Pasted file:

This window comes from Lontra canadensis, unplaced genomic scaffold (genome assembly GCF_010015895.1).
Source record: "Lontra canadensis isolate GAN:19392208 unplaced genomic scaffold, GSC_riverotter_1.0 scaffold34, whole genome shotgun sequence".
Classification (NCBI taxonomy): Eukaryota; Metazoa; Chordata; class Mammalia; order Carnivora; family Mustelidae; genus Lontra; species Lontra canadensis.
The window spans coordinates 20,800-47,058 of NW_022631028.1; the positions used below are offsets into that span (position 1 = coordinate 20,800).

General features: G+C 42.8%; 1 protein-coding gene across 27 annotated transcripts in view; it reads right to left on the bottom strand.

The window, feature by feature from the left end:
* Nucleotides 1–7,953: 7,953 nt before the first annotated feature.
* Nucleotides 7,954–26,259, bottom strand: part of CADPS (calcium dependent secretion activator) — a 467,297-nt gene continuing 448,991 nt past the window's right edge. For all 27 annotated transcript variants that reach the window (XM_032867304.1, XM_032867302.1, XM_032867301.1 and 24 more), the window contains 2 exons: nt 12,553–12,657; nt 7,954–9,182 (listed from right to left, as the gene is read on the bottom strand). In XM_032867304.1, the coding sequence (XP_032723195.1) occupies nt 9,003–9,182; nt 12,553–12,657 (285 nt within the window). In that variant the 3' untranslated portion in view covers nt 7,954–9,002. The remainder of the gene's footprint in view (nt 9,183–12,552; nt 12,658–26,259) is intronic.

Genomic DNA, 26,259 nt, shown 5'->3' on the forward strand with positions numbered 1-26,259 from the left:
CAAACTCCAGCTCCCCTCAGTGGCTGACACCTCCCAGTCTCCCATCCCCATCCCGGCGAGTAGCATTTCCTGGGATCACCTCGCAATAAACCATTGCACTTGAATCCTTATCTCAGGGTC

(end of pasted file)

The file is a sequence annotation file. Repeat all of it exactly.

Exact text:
This window comes from Lontra canadensis, unplaced genomic scaffold (genome assembly GCF_010015895.1).
Source record: "Lontra canadensis isolate GAN:19392208 unplaced genomic scaffold, GSC_riverotter_1.0 scaffold34, whole genome shotgun sequence".
Classification (NCBI taxonomy): Eukaryota; Metazoa; Chordata; class Mammalia; order Carnivora; family Mustelidae; genus Lontra; species Lontra canadensis.
The window spans coordinates 20,800-47,058 of NW_022631028.1; the positions used below are offsets into that span (position 1 = coordinate 20,800).

General features: G+C 42.8%; 1 protein-coding gene across 27 annotated transcripts in view; it reads right to left on the bottom strand.

The window, feature by feature from the left end:
* Nucleotides 1–7,953: 7,953 nt before the first annotated feature.
* Nucleotides 7,954–26,259, bottom strand: part of CADPS (calcium dependent secretion activator) — a 467,297-nt gene continuing 448,991 nt past the window's right edge. For all 27 annotated transcript variants that reach the window (XM_032867304.1, XM_032867302.1, XM_032867301.1 and 24 more), the window contains 2 exons: nt 12,553–12,657; nt 7,954–9,182 (listed from right to left, as the gene is read on the bottom strand). In XM_032867304.1, the coding sequence (XP_032723195.1) occupies nt 9,003–9,182; nt 12,553–12,657 (285 nt within the window). In that variant the 3' untranslated portion in view covers nt 7,954–9,002. The remainder of the gene's footprint in view (nt 9,183–12,552; nt 12,658–26,259) is intronic.

Genomic DNA, 26,259 nt, shown 5'->3' on the forward strand with positions numbered 1-26,259 from the left:
CAAACTCCAGCTCCCCTCAGTGGCTGACACCTCCCAGTCTCCCATCCCCATCCCGGCGAGTAGCATTTCCTGGGATCACCTCGCAATAAACCATTGCACTTGAATCCTTATCTCAGGGTC